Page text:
Reinterpretation

Call it a a “translation” or reinterpretation of an ancient poet and one of his works:

Your love leads me
along the treed and verdant paths
Along the babbling brooks that speak of vast and endless silence.
I often walk with eyes closed
My blind steps treading
on right roads,
hearing only your music and your name to guide me,
to the sacred destinations of the heart;
And even though at times
I walk encompassed by the depths of darkness,
The darkest forces
Of the night
my faith
and
your example guide me
To leave me no fear.
And so the bountiful tables
Are often spread out before me
In the midst of all the many that would harbour me ill will;
That would see me harmed and lowly
to placate troubled souls.
Your gifts are many,
rich,and blessings;
a finger dipped in oil,
an abundance
Of the flowing fruit of vine;
Your well springs of
Water, life, and wine
Cupped
revive me
I seek, I walk,
Sure footed and
certain
In your paths of goodness
and compassion,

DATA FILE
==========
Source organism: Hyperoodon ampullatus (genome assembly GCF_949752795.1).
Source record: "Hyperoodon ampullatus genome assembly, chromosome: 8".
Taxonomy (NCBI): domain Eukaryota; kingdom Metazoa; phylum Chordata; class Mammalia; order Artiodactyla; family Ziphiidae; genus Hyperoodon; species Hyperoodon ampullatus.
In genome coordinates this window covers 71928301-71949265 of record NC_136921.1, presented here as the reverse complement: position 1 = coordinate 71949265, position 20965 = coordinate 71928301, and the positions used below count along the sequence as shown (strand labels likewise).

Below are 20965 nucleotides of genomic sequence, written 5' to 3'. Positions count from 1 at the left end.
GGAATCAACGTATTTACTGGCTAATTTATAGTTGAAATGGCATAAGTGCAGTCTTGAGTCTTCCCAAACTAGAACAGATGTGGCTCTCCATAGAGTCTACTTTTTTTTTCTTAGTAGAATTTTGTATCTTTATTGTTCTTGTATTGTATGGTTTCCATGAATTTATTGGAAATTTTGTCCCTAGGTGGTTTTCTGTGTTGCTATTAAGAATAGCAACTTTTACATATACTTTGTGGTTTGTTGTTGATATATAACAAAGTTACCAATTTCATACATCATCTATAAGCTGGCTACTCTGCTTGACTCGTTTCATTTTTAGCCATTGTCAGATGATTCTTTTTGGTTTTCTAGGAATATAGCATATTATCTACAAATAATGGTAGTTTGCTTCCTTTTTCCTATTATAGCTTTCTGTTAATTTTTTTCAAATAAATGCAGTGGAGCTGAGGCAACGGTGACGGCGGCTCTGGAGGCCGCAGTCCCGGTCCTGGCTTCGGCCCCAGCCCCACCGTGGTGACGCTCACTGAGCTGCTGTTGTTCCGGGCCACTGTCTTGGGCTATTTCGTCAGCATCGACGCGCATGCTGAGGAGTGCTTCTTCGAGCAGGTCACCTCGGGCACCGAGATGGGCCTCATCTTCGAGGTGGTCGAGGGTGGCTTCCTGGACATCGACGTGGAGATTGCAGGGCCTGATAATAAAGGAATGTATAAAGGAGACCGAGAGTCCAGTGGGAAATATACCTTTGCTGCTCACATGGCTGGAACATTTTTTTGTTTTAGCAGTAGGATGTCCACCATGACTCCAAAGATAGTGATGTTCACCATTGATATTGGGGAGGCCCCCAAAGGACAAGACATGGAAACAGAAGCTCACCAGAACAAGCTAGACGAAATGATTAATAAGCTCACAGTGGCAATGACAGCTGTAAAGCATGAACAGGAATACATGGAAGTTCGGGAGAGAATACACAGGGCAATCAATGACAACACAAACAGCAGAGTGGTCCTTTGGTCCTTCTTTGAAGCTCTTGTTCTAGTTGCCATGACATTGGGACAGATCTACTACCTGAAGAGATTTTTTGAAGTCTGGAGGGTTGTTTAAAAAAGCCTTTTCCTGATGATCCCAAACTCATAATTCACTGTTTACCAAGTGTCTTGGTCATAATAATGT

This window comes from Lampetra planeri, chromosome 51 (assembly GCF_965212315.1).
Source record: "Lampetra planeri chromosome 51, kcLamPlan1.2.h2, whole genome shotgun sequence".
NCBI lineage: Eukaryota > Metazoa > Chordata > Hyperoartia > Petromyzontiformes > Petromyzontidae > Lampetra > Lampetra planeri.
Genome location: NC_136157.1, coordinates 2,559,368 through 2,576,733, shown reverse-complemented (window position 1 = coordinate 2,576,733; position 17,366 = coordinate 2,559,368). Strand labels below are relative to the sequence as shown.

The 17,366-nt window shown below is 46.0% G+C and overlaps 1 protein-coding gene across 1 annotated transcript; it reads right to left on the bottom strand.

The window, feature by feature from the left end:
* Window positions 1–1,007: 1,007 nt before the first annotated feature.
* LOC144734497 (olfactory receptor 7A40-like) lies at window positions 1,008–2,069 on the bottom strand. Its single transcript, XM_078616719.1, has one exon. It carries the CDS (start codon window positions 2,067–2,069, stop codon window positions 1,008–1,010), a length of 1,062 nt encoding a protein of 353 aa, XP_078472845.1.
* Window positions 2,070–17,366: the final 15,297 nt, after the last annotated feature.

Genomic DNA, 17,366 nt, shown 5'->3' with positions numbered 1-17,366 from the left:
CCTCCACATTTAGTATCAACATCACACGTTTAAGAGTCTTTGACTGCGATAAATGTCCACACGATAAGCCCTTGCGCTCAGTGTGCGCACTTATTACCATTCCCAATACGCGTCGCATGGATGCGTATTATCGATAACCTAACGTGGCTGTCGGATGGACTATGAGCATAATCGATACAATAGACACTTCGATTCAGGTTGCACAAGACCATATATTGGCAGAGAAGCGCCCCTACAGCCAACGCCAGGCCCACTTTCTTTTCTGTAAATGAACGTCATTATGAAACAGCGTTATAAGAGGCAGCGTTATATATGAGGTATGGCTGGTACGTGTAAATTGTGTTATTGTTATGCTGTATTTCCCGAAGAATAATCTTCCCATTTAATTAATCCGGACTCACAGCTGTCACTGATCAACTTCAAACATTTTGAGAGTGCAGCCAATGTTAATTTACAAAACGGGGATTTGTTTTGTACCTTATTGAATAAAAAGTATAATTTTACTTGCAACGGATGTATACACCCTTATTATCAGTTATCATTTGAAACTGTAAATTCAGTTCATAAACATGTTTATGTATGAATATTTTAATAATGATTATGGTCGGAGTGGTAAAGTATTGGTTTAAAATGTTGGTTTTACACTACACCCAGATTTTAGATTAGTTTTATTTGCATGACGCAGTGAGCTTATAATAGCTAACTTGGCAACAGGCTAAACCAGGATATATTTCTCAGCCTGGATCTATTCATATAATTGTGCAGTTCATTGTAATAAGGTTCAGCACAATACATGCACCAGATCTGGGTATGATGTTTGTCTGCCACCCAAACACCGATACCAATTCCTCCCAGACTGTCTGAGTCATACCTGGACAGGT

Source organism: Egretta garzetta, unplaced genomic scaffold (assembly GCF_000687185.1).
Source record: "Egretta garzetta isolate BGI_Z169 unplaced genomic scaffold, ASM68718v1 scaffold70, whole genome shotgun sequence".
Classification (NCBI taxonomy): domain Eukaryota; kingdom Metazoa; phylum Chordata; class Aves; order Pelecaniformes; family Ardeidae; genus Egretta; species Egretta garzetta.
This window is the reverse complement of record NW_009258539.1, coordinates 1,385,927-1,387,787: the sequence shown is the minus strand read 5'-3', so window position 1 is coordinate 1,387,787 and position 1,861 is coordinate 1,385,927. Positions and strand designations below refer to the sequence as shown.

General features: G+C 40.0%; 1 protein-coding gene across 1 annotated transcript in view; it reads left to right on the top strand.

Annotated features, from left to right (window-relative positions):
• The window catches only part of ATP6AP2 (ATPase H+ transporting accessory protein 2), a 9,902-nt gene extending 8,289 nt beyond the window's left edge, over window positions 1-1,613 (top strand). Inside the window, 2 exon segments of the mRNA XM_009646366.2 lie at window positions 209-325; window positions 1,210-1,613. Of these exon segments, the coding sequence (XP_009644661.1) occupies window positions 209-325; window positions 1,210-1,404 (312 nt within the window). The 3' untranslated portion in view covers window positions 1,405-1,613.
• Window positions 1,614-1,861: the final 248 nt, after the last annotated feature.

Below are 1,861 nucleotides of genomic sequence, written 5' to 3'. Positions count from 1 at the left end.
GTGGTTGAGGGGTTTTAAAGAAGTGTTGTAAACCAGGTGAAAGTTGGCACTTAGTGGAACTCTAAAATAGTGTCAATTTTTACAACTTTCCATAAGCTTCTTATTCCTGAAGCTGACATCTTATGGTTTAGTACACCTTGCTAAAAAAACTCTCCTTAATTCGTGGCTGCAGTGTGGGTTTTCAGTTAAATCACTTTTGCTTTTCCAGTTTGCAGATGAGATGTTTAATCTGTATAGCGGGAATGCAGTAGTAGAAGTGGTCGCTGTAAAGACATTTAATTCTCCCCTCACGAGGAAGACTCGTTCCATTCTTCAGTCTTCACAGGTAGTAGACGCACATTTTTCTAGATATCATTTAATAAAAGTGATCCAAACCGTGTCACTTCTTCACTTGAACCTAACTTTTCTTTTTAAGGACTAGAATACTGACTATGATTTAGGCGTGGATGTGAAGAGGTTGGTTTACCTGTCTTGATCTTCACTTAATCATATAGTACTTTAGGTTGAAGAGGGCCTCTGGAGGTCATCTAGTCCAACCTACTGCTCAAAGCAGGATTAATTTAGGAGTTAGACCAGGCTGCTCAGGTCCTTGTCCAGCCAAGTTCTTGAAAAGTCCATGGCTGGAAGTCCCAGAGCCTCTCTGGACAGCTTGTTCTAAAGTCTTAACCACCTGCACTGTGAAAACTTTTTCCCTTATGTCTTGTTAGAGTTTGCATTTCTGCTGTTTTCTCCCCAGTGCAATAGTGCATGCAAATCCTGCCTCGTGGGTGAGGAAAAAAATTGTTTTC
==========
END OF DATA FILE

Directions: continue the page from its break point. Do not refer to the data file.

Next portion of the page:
To arrive,
And rest finally
in the unending
mansion habitations
of your love.

The Boatman Disappointed

The boatman

Has grown a long
grey beard,
Like a holy man, a monk
With a tall hat,
And a strumming
Ancient oar.
He waits today
and the fates
Declare
there are no takers,
For the journey anywhere,
And just before I’m ready
To pay his fare and more, to distant shore
He overturns his boat
On sandy shore,
and disappears.
Somehow, sometimes,
we all retire and disappear

instead of waiting,
To succeed,
Just before the next new
Traveler
Is about to pay;
But tomorrow;
Tomorrow is yet
another day.

The Land

The land was distant

and unknown.

Fathers had spoken of it often,

but back then we simply

couldnt have known

that

there was no becoming then.

We were not ripe,

We we were not grown.

Years past

we laboured

and it remained

a sepia coloured

picture slightly stained.

A place far away

and vast;

A place away,

A place unknown,

A place of peace,

And just a dream,

a single digit out of grasp.

A place trees,

of dancing leaves,

of stone,

of flowing streams;

A place of sunlight

set in midday dreams,

that quiet white blankets

covered on distant winter eves.

As generations grew

to men and women,

as did the strifes and labours too,

with loss and fear,

And costly prices paid

the children died,

the children grew.

Yet with many long and distant

journeys,

coursing back and forth,

sometimes with the many,

sometimes one alone,

The father’s dream in time

became,

the children’s

father’s home.